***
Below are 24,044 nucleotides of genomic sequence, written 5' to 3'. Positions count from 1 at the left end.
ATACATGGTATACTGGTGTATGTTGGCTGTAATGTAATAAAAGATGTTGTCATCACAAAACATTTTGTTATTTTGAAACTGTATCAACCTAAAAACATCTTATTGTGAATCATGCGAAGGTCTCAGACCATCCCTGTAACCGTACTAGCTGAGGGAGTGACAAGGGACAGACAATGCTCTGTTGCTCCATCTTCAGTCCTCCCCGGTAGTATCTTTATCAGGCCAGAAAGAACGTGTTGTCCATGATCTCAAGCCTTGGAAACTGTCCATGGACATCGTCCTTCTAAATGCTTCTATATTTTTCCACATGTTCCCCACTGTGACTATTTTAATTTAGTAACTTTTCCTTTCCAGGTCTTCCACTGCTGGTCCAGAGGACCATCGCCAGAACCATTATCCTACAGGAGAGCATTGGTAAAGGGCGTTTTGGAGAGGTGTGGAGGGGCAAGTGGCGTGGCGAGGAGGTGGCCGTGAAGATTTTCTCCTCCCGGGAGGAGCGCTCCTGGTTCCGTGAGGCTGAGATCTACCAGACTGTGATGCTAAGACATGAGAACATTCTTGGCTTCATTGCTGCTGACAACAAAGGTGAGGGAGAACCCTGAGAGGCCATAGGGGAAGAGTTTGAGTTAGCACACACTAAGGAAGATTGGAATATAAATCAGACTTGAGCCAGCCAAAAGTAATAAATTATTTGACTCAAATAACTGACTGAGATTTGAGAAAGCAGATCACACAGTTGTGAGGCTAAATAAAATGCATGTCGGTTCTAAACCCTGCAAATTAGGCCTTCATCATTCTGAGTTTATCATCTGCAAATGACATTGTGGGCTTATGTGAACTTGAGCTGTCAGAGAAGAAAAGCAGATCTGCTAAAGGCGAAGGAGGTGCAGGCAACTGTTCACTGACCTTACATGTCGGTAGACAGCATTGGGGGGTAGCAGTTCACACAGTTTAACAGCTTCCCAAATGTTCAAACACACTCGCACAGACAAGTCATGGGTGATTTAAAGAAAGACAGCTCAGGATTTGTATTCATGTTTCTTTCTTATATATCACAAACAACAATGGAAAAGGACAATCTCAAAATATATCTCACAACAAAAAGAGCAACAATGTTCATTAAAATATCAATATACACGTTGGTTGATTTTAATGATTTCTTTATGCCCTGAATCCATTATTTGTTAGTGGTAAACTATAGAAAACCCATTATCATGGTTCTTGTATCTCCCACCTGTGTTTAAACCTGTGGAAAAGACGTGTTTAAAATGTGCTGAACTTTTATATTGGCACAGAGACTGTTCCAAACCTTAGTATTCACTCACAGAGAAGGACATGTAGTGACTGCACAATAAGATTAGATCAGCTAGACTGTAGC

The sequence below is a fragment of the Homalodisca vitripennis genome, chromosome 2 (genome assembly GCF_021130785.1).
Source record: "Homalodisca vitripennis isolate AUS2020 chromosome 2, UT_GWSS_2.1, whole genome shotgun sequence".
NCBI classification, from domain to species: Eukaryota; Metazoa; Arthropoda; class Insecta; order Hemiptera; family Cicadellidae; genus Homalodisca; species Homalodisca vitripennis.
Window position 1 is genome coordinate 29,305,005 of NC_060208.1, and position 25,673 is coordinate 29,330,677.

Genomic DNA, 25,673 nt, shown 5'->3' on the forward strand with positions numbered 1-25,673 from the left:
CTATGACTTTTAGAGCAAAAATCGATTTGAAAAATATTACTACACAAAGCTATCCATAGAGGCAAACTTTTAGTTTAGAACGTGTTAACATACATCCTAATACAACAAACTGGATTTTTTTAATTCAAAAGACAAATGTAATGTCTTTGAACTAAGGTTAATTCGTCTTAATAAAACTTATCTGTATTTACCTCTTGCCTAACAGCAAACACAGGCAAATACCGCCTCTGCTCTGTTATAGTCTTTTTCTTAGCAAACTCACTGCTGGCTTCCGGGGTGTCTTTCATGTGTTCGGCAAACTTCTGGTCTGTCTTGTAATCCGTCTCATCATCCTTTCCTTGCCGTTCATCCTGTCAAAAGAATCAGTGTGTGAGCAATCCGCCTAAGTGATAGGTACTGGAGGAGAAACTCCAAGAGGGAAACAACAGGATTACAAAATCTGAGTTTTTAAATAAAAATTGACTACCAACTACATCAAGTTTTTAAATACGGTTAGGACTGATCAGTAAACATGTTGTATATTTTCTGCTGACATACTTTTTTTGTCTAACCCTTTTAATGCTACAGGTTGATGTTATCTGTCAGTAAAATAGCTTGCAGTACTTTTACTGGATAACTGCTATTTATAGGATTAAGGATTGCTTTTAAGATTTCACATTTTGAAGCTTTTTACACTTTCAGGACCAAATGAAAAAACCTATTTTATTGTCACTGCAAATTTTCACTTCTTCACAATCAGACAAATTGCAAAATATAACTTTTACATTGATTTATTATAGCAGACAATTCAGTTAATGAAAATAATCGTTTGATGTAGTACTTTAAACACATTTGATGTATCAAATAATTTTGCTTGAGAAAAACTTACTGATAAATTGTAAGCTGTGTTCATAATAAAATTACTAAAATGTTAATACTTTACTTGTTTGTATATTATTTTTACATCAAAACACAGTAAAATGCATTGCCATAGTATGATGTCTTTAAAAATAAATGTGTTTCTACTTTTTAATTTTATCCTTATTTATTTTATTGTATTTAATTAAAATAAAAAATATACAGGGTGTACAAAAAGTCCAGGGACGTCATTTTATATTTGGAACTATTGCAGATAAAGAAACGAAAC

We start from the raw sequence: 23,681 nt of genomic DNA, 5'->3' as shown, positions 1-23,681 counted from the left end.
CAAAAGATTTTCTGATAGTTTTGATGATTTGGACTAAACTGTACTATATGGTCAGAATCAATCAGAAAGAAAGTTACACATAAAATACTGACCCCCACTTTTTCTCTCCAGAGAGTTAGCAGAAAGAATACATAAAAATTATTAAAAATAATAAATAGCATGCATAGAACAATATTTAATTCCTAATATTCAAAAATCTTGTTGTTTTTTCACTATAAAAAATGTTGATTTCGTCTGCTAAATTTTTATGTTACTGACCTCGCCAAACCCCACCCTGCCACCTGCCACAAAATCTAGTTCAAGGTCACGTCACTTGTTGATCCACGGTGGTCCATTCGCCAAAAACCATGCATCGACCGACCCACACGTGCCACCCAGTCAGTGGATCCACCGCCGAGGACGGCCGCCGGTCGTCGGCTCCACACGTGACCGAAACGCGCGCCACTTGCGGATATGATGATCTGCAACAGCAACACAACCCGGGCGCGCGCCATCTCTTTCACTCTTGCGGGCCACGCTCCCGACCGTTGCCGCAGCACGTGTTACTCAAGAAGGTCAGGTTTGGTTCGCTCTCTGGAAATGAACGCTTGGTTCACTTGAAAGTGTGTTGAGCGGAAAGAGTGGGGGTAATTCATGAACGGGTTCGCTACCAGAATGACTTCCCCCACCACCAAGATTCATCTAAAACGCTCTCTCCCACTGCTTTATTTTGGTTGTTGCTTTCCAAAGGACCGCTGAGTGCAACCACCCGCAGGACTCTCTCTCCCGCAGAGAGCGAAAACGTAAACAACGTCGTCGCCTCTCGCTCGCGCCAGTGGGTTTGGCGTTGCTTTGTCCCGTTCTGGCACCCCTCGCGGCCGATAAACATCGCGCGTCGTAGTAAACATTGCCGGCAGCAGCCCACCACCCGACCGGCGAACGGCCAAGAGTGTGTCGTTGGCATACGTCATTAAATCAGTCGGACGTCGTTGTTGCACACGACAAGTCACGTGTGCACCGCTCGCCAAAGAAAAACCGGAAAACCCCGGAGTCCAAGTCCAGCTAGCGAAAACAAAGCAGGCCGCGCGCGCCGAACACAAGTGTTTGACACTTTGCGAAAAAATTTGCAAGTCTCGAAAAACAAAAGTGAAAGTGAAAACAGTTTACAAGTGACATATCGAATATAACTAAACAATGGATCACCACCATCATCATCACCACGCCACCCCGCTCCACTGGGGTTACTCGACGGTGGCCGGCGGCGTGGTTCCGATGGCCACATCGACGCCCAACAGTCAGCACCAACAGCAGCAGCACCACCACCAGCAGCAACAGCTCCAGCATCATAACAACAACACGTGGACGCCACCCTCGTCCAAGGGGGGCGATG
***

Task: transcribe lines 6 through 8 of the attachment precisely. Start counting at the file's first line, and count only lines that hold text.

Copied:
Window position 1 is genome coordinate 29,305,005 of NC_060208.1, and position 25,673 is coordinate 29,330,677.

Genomic DNA, 25,673 nt, shown 5'->3' on the forward strand with positions numbered 1-25,673 from the left:
CTATGACTTTTAGAGCAAAAATCGATTTGAAAAATATTACTACACAAAGCTATCCATAGAGGCAAACTTTTAGTTTAGAACGTGTTAACATACATCCTAATACAACAAACTGGATTTTTTTAATTCAAAAGACAAATGTAATGTCTTTGAACTAAGGTTAATTCGTCTTAATAAAACTTATCTGTATTTACCTCTTGCCTAACAGCAAACACAGGCAAATACCGCCTCTGCTCTGTTATAGTCTTTTTCTTAGCAAACTCACTGCTGGCTTCCGGGGTGTCTTTCATGTGTTCGGCAAACTTCTGGTCTGTCTTGTAATCCGTCTCATCATCCTTTCCTTGCCGTTCATCCTGTCAAAAGAATCAGTGTGTGAGCAATCCGCCTAAGTGATAGGTACTGGAGGAGAAACTCCAAGAGGGAAACAACAGGATTACAAAATCTGAGTTTTTAAATAAAAATTGACTACCAACTACATCAAGTTTTTAAATACGGTTAGGACTGATCAGTAAACATGTTGTATATTTTCTGCTGACATACTTTTTTTGTCTAACCCTTTTAATGCTACAGGTTGATGTTATCTGTCAGTAAAATAGCTTGCAGTACTTTTACTGGATAACTGCTATTTATAGGATTAAGGATTGCTTTTAAGATTTCACATTTTGAAGCTTTTTACACTTTCAGGACCAAATGAAAAAACCTATTTTATTGTCACTGCAAATTTTCACTTCTTCACAATCAGACAAATTGCAAAATATAACTTTTACATTGATTTATTATAGCAGACAATTCAGTTAATGAAAATAATCGTTTGATGTAGTACTTTAAACACATTTGATGTATCAAATAATTTTGCTTGAGAAAAACTTACTGATAAATTGTAAGCTGTGTTCATAATAAAATTACTAAAATGTTAATACTTTACTTGTTTGTATATTATTTTTACATCAAAACACAGTAAAATGCATTGCCATAGTATGATGTCTTTAAAAATAAATGTGTTTCTACTTTTTAATTTTATCCTTATTTATTTTATTGTATTTAATTAAAATAAAAAATATACAGGGTGTACAAAAAGTCCAGGGACGTCATTTTATATTTGGAACTATTGCAGATAAAGAAACGAAAC